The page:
Page last updated at 03:43 GMT, Monday, 7 December 2009

Clashes continue as Athens marks anniversary of death


Police were forced to retreat as protesters threw objects at them

Clashes between police and protesters continued overnight in Athens as it marked the first anniversary of the fatal police shooting of a teenager.

Riot police fired volleys of tear gas and fought running street battles with demonstrators who pelted them with rocks and set fire to rubbish bins.

However, the protests have been nothing like the riot scenes of last year, a BBC correspondent says.

Six thousand police have been deployed on the streets of the Greek capital.

At one point about 200 masked demonstrators were holed up in Athens's neoclassical university building, smashing marble chunks off the steps to use as missiles against police.

Malcolm Braban
Malcolm Brabant, BBC News, Athens
Police officers corralled demonstrators into restricted areas and denied them the chance to run amok. Snatch squads on motorbikes roamed the streets and carried out a number of arrests.

Some officers were pulled from their machines, and there were reports of bike riding policemen lashing out at people with their truncheons.

The government has carried out a number of reforms designed to give the police a more human face. But these clashes will not have won them any friends amongst Greek youths.

Many young people, who had their first taste of rebellion last year, remain angry with the authorities.

The overwhelming perception of teenagers and university students is that the force remains institutionally violent.

City officials said the university dean suffered head injuries when youths raided the building and was rushed to hospital.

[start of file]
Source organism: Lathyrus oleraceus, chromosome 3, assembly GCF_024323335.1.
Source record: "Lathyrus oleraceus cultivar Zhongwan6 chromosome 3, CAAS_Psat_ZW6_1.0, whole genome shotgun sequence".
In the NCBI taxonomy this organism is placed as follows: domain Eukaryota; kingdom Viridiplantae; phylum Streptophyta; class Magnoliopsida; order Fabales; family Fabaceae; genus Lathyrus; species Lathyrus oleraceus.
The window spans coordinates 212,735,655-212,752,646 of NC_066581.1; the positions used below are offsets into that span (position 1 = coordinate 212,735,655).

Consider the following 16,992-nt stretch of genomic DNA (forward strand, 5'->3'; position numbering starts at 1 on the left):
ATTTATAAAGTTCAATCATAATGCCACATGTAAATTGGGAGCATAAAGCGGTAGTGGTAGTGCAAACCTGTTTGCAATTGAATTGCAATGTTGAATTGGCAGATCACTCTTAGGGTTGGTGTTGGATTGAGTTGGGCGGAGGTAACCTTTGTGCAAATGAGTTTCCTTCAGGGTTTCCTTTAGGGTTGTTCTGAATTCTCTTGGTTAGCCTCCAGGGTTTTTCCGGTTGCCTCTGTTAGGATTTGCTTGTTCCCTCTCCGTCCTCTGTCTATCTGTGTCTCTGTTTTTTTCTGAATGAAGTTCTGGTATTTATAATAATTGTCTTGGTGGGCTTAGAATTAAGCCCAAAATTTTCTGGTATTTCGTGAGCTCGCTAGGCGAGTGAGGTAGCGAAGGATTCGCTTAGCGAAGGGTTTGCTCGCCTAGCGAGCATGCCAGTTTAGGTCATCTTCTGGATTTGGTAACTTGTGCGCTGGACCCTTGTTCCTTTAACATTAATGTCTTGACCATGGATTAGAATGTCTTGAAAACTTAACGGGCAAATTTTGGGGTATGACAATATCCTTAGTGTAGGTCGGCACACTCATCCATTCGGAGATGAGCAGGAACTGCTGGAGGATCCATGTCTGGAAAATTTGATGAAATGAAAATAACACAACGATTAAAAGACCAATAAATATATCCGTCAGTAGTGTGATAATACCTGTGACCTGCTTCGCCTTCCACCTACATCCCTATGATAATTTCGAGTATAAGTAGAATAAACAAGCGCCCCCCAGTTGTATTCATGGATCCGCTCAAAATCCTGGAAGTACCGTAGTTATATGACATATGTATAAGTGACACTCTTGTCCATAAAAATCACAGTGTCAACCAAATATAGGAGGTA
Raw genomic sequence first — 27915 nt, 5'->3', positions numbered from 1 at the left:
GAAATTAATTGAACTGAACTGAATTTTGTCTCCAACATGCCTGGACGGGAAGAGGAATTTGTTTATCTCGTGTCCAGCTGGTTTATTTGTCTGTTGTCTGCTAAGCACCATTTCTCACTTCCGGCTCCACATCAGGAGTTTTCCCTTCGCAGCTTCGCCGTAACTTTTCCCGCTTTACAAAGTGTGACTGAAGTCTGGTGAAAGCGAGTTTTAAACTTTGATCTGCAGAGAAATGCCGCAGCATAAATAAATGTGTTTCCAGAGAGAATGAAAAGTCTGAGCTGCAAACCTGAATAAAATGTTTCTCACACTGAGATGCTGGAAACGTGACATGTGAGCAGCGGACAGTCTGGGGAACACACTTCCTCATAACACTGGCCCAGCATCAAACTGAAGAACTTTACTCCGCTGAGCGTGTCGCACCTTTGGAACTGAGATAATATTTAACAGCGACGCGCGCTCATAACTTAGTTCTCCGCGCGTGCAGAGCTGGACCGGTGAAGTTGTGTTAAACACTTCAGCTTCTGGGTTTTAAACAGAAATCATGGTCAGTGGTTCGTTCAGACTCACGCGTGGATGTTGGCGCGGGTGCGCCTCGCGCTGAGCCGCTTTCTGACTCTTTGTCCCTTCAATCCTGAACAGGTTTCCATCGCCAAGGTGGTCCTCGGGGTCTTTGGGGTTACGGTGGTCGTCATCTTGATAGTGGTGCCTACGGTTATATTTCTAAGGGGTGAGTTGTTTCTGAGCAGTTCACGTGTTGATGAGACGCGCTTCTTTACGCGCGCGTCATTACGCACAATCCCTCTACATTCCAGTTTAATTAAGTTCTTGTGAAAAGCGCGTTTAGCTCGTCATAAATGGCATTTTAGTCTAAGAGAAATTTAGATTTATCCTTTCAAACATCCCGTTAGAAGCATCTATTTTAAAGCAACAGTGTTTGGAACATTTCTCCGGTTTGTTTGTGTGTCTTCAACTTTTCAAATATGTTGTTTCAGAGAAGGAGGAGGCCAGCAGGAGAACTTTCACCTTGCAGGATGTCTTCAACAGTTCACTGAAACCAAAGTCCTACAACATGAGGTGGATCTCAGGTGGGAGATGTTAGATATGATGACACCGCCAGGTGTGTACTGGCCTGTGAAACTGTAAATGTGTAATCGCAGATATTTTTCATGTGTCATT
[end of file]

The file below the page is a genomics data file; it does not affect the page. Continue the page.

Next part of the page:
Clashes also continued overnight at Athens Polytechnic, where masked youths emerged to hurl rocks and bottles at police, who responded with tear gas.

Earlier in Thessaloniki - Greece's second-largest city - demonstrators threw petrol bombs at police and smashed the storefront of a Starbucks cafe, Associated Press reported.

To head off trouble, riot police carried out a series of raids on Saturday across Athens, arresting more than 150 people, reports said.

The BBC's Malcolm Brabant in Athens says they have been forming snatch squads to deal with breakaway groups apparently intent on causing damage.

Greece's government warned it would have a zero tolerance policy towards violence.

"We want to send a clear message, we won't tolerate a repeat of the violence and terror scene in central Athens, we won't hand Athens to vandals," said Citizen Protection Minister Mihalis Chrysohoidis.

Memorial service

Family and friends of teenager Alexandros Grigoropoulos held a memorial service in the Exarchia district of Athens on Sunday evening to mark a year since his killing.

Anarchist flag at Athens University
At one point an anarchist group took over buildings at Athens University

They appealed for calm, but posters had appeared in the capital saying: "We won't forget, we won't forgive."

On Saturday, two cars were set alight in the Exarchia.

Police said up to 150 foreign anarchists arrived this weekend from Italy, France and other European countries.

Greek Prime Minister George Papandreou had acknowledged the weekend was a "crucial moment" for his new socialist government and for the nation.

"All of us, citizens, political leaders, parties, students representatives, we must protect Athens," he said.

Two police officers have been charged with the murder and attempted murder of Alexandros Grigoropoulos. Their trial is due to begin in the New Year.

Print Sponsor

The BBC is not responsible for the content of external internet sites

Has China's housing bubble burst?
How the world's oldest clove tree defied an empire
Why Royal Ballet principal Sergei Polunin quit


Americas Africa Europe Middle East South Asia Asia Pacific